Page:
To this reviewer, Il Tabarro most certainly sounds like a Puccini opera – right from the opening chords which become a recurring motif – and there are several stand-alone solos that aren’t as famous as those from his other operas, but in the hands (or throat) of the right performer they can stop the show.
"The characters are flawed, but some take those flaws and make their world better, and others use it to the detriment of others. Power doesn't have to be evil, but the intersection of power, greed, and relentless injustice is terrifying."
An absolute show-stealer, and it was obvious the performers were having as much fun with the scene as the audience was.
De Sévigné’s performance was ethereal and lovely. With a fuller, more mature sound that has maintained all of its agility and height, she soared effortlessly in lengthy, dazzling coloratura over ensembles, duets, and choruses with incredible skill.
"When I started giving my pieces silly titles and putting them all in lowercase, it took the pressure off me to be a genius, and then I could concentrate on just writing my music."
If opera can be seen as a circle struggling to widen the circumference of its audience, concerts consisting of song alone are a much smaller and much more esoteric circle. Ms. Fleming is trying to change that and is currently devoting her life to ensuring that there will be at least one more generation of song artists.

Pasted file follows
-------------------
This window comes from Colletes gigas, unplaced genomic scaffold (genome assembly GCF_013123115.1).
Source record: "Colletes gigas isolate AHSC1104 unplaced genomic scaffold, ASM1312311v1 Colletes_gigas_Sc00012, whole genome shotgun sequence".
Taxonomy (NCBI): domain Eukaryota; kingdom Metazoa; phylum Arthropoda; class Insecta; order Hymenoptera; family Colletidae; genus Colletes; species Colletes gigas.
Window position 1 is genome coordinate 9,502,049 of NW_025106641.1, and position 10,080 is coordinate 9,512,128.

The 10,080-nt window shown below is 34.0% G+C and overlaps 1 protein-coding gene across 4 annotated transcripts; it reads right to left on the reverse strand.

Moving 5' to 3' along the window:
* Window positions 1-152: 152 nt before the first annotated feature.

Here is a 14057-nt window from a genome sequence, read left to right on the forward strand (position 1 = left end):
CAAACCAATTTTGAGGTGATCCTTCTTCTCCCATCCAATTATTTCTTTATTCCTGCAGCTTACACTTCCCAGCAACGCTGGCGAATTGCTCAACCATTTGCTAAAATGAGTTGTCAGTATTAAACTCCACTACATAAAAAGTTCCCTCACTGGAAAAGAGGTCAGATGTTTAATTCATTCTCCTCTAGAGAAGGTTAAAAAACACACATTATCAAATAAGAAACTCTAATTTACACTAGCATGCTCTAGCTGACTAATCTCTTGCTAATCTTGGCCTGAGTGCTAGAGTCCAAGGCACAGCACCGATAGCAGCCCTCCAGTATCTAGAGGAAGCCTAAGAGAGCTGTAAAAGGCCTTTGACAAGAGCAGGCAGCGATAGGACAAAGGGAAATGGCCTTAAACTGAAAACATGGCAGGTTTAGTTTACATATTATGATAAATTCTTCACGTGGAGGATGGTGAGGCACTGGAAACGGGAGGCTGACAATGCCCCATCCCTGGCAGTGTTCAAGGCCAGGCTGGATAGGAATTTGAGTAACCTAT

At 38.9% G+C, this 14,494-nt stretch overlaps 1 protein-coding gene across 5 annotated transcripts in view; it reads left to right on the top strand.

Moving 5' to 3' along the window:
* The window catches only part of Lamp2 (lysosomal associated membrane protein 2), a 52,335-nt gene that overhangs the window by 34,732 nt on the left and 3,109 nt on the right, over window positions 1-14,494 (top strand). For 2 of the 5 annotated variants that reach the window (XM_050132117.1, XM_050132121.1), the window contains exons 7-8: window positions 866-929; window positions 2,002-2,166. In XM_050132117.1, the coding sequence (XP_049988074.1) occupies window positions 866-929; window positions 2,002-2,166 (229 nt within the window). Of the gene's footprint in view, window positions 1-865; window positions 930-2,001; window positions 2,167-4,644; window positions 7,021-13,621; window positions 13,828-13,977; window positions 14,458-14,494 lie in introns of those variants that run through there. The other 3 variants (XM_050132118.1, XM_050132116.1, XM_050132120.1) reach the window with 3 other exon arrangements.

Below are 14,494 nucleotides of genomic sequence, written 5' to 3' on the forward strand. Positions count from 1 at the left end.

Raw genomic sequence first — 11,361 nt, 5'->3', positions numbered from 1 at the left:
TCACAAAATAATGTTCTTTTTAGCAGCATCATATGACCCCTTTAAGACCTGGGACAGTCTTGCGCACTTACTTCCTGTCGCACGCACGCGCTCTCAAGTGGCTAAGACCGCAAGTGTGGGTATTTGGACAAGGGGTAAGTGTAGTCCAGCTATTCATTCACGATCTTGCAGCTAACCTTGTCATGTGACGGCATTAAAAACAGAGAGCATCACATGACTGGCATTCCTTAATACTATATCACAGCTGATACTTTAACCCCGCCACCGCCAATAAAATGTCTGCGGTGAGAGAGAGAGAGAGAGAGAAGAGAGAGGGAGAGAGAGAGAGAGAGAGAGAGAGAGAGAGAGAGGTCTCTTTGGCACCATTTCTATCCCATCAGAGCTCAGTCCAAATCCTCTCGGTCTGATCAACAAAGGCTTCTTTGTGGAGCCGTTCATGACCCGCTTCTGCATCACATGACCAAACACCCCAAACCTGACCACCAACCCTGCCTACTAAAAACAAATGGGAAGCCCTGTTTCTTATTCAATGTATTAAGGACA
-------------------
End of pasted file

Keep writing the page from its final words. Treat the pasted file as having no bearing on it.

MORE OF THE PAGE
What's always drawn me to Braid on stage is her innate dramaticism. She understands character, nuance, backstory, and everything that an actor's actor loves to see another actor exercise on the stage.
Like, I can handle some dramatic symbolism, some commentary on a piece that has enormous wisdom in it; I suppose it's because all the neat little ideas -- Cherubim rides a unicycle! Susanna is obsessed with the Countess' fur coat! Figaro keeps leaping into an open pit in the floor! -- don't ever add up to something that's more profound than what Mozart and Da Ponte gave us.
"Puccini really captured the raw emotionality of a mother. He always wrote his ladies so well but specifically, with Suor Angelica, there's a deep sorrow there that makes it very interesting to portray. Being a mother now, it gives me a new perspective on it. It connects on a deeper level. Frankly it's a very hard aria to get through with dry eyes."
With the first Berg-to-Schubert transition, virtually seamless though that was hardly the primary intent, Welser-Möst made clear that these works, written just over a century apart, were part of a musical continuum.